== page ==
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Has the Financial World Learned its Lesson from Madoff?

Personal_Finance / Scams Apr 05, 2016 - 10:31 AM GMT

By: Boris_Dzhingarov

Personal_Finance

The idea of anything as devastating as the Madoff scandal ever happening in the financial world again is a terrifying one; the Ponzi scheme is considered one of the biggest economic crimes of recent years, affecting thousands of private and corporate investors. Many of its victims are still attempting to rebuild their lives, despite almost eight years passing since Bernie Madoff’s tearful confession to his sons one December evening in 2008. It’s therefore not difficult to see why so many are fearful of history repeating itself. Two big questions remain unanswered though; why was Madoff allowed to get away with his scheme for so long, and has the financial world really learned its lesson?


How was the Madoff Scandal allowed to happen?

If you work within the financial sector, or keep up to date with the latest business news you’ll no doubt be familiar with this particular Ponzi scheme, which involved the theft of some $50billion from Madoff’s investors over a twenty-year period. What many are still unsure of, though, is how the entrepreneur’s dealings went unnoticed for so long, and whether those failings still exist today; could we be on the verge of another significant scheme at any moment? First of all, it’s important to note that significant attempts were made to uncover Bernie Madoff’s dealings, with concerns raised as early as 1999. During his trial Bernie Madoff blamed auditors, and the Securities and Exchange Commission for the extent of his deception, citing their inability to verify the existence of transactions as akin to negligence. It’s also believed that the status of Madoff’s company, and his own standing in the industry, registered him almost invisible to those watching; anybody that did choose to dig just wasn’t able to take it far enough. This is, of course, mere speculation more often than not, and you would do well to follow The Madoff Chronicles to learn the details of the case for yourself.

Spotting the warning signs

As you’d expect, and are no doubt aware, the investment industry has made some dramatic changes in the wake of the Madoff scandal, predominantly in an attempt to prevent anything of the like from happening again. The SEC was particularly criticised in the immediate aftermath of the scheme, and was quick to introduce a series of reforms; ‘thanks’ to Bernie Madoff’s operation there is now far greater transparency and co-ordination between regional offices, while a central department tasked with handling market intelligence was introduced thereafter. Additionally, there is now greater emphasis on encouraging whistleblowers, while fraud detection procedures and independent custody requirements have been greatly improved. Acknowledging and protecting whistleblowers will be essential to keep a watchful eye on what often appears to be the ‘sealed knot’ of the investment banking sector. All too late for many, the SEC has made quarterly reports and financial analysis compulsory – but do these measures go far enough?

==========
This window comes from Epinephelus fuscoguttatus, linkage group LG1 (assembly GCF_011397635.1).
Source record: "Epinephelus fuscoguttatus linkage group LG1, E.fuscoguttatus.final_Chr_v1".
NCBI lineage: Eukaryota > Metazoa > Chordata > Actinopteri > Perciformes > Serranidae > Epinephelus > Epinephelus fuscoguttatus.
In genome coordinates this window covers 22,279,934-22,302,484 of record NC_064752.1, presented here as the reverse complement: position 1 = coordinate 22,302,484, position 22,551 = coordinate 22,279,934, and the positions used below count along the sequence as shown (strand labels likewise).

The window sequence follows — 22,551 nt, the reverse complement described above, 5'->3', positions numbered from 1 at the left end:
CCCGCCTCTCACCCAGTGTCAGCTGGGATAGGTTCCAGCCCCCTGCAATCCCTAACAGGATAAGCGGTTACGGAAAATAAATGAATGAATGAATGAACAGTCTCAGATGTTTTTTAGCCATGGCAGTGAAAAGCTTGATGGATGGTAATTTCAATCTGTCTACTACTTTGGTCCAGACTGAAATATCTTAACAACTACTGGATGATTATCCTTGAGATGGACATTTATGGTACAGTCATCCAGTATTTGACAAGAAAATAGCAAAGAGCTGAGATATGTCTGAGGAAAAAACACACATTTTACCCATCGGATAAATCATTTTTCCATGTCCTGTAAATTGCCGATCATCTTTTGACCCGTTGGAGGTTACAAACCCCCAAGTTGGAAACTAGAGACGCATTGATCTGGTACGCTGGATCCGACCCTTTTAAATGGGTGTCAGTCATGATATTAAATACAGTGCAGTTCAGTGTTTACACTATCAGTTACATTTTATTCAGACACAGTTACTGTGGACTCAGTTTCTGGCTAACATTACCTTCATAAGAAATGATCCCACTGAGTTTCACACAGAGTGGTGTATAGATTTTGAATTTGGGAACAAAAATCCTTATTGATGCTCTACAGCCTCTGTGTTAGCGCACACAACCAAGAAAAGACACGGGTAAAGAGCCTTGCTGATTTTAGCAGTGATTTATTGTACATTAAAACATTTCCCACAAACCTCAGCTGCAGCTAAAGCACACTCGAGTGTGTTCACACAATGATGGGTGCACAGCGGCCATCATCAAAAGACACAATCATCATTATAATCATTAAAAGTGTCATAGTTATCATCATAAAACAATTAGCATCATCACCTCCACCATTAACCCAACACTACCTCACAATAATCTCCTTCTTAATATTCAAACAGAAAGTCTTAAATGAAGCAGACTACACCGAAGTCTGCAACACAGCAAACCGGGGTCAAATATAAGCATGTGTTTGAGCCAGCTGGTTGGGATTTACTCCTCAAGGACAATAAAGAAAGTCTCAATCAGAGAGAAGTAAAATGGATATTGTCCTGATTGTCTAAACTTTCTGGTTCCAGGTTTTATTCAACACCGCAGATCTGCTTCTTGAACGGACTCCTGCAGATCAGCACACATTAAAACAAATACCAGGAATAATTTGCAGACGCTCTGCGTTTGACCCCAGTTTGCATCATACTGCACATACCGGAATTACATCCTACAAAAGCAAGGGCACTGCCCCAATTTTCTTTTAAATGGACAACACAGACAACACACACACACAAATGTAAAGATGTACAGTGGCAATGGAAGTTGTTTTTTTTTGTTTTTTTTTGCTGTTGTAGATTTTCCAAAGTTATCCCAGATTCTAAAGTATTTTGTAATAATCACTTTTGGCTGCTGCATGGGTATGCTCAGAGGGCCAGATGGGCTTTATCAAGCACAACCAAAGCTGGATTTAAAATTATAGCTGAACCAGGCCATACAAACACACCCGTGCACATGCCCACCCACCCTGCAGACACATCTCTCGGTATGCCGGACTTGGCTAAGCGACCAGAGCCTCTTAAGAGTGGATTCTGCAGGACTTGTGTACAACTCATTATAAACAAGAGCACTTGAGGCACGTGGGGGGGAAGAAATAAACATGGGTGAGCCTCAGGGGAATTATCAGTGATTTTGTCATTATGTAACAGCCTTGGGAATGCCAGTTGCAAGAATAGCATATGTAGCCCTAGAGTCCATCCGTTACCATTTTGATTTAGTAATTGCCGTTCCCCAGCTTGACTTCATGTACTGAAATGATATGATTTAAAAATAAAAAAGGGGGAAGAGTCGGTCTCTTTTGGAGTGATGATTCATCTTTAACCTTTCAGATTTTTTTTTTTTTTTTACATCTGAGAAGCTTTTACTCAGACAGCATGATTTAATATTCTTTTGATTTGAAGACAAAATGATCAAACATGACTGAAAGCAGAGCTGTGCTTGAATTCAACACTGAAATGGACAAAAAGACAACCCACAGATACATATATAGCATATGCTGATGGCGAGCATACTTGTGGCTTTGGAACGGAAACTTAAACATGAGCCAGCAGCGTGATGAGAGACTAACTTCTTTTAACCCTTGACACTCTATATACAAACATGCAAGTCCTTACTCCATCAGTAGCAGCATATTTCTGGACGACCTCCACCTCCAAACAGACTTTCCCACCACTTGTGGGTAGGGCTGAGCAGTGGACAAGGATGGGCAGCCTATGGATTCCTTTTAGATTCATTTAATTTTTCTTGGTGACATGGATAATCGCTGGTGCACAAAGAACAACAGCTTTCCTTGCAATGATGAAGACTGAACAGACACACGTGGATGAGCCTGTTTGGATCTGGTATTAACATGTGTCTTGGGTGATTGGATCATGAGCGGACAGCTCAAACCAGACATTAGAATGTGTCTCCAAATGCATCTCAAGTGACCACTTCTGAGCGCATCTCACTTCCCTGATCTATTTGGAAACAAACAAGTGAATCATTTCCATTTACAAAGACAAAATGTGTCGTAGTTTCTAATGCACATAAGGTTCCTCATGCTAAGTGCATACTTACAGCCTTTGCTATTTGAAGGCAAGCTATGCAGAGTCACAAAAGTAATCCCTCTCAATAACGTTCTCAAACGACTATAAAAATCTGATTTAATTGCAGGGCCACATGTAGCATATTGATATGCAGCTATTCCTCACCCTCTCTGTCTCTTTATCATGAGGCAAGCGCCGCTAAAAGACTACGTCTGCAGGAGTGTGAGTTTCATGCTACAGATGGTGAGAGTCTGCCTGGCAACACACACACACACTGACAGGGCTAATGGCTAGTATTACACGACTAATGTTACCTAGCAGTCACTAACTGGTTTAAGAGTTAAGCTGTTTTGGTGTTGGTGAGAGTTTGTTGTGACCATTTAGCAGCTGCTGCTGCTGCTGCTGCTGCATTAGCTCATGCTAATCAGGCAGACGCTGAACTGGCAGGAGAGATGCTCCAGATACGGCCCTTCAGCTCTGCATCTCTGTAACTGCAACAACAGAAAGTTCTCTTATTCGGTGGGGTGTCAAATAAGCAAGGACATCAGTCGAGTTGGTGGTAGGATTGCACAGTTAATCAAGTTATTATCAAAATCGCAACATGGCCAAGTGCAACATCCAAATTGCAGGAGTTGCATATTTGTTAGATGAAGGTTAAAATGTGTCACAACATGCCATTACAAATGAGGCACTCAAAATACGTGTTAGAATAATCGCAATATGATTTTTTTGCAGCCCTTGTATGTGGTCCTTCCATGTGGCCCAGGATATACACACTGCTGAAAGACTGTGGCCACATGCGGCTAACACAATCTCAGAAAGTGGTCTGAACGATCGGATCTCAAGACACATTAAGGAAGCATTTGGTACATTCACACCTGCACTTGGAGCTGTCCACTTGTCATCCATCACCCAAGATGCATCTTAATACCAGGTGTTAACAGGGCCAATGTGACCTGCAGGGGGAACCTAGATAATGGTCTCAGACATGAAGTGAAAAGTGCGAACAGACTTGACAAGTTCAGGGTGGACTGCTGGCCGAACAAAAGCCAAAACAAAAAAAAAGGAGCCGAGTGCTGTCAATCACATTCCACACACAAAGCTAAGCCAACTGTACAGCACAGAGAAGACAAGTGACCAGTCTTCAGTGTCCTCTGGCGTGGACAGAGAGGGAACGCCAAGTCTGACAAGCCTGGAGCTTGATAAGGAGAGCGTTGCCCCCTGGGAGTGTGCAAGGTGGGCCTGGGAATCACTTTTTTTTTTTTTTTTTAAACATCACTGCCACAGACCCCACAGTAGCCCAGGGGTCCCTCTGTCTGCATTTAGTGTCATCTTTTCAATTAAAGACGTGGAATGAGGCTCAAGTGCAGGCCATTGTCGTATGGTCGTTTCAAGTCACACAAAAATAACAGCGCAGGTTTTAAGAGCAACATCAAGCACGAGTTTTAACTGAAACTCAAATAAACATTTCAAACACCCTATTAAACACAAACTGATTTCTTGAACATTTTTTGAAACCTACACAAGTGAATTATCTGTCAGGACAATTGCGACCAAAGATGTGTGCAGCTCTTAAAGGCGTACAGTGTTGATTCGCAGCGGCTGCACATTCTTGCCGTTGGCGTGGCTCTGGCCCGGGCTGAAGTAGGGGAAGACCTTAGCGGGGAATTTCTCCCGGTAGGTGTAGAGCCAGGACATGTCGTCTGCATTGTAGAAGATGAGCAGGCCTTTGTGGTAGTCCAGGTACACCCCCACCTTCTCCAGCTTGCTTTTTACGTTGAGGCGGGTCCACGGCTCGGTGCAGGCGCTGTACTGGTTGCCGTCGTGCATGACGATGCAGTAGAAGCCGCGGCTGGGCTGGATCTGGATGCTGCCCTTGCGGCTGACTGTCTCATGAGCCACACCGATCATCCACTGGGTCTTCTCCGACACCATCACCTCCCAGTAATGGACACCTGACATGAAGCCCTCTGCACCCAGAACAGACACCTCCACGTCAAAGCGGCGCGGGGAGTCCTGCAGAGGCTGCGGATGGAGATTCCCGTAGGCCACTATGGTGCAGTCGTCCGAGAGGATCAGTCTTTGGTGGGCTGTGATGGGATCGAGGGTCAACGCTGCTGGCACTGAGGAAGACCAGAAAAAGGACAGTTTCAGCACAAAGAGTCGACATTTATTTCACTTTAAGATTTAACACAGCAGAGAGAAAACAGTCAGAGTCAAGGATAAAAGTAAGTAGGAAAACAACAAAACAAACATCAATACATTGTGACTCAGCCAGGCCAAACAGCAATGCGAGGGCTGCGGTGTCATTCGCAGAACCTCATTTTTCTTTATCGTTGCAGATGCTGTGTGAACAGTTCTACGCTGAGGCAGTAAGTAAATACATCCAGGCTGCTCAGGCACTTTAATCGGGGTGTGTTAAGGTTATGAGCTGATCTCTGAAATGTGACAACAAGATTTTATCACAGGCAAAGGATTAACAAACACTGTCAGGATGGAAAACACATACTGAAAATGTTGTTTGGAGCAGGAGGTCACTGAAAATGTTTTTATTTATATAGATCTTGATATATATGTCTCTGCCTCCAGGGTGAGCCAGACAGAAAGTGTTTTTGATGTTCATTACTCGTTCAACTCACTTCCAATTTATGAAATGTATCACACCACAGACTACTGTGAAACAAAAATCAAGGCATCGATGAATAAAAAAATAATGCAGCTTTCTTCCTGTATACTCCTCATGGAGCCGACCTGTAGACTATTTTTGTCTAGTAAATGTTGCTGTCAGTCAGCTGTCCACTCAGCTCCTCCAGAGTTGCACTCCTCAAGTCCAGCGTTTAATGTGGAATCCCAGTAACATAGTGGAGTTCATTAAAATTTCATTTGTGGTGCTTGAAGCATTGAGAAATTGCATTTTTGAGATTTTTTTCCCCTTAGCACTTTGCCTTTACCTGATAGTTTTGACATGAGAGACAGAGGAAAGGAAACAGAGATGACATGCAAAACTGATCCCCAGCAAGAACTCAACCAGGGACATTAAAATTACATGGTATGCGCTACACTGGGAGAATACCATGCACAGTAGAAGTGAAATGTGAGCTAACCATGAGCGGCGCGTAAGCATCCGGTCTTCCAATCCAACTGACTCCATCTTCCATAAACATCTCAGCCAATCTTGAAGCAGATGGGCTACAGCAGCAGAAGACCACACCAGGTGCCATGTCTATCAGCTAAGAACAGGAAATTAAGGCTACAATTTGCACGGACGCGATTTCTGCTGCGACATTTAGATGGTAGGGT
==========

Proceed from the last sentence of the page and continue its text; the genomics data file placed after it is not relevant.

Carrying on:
One thing is for sure, even with such reforms in place unscrupulous members of the investment industry are always going to try their luck, although, perhaps, not to the same scale as Madoff. Investors are far savvier these days, in part due to the tough lessons that were learned directly after Madoff’s arrest, and during his trial; while they were once reliant upon third parties to inform them something was amiss investors take far more interest in, and control over, their money these days. The internet, and the access to financial analysis that it provides, has meant that many potential investors are now well versed in spotting the warning signs that often signal a ponzi scheme. Investors should look out for overly consistent figures, which could be a symptom of attempts to cover up fraudulent activity; secretive or incomprehensible banking strategies that are designed to deceive and confuse; difficulty accessing paperwork, or being met with silence; and unlicensed sellers. While no single red flag is an immediate indication of such a scheme, it certainly pays to be wary. Fraudsters will often use a subtle mix of all of these strategies to lull people into a false sense of security, but hopefully now at least part of the spell has been broken and the public will prove harder to fool.

The revelation that Bernard “Bernie” Madoff, chairman of Bernard L. Madoff Investment Securities LLC had been frittering away his investors’ money to the tune of $50billion over a twenty-year period came as a huge blow to the financial industry, and to private and corporate investors around the world. A dark shadow was suddenly cast over the sector as professionals and the public alike queried how safe our money really is. Important lessons have had to be learned in the years subsequent to Madoff’s confession and arrest, and it’s only now that investors are beginning to trust again. Perhaps Madoff was the test case we needed, a scheme so brash and far reaching that everyone had wake up and pay attention. Whatever the case, the financial sector’s road to redemption has been a long and difficult one.

By Boris Dzhingarov

© 2016 Copyright Boris Dzhingarov - All Rights Reserved
Disclaimer: The above is a matter of opinion provided for general information purposes only and is not intended as investment advice. Information and analysis above are derived from sources and utilising methods believed to be reliable, but we cannot accept responsibility for any losses you may incur as a result of this analysis. Individuals should consult with their personal financial advisors.


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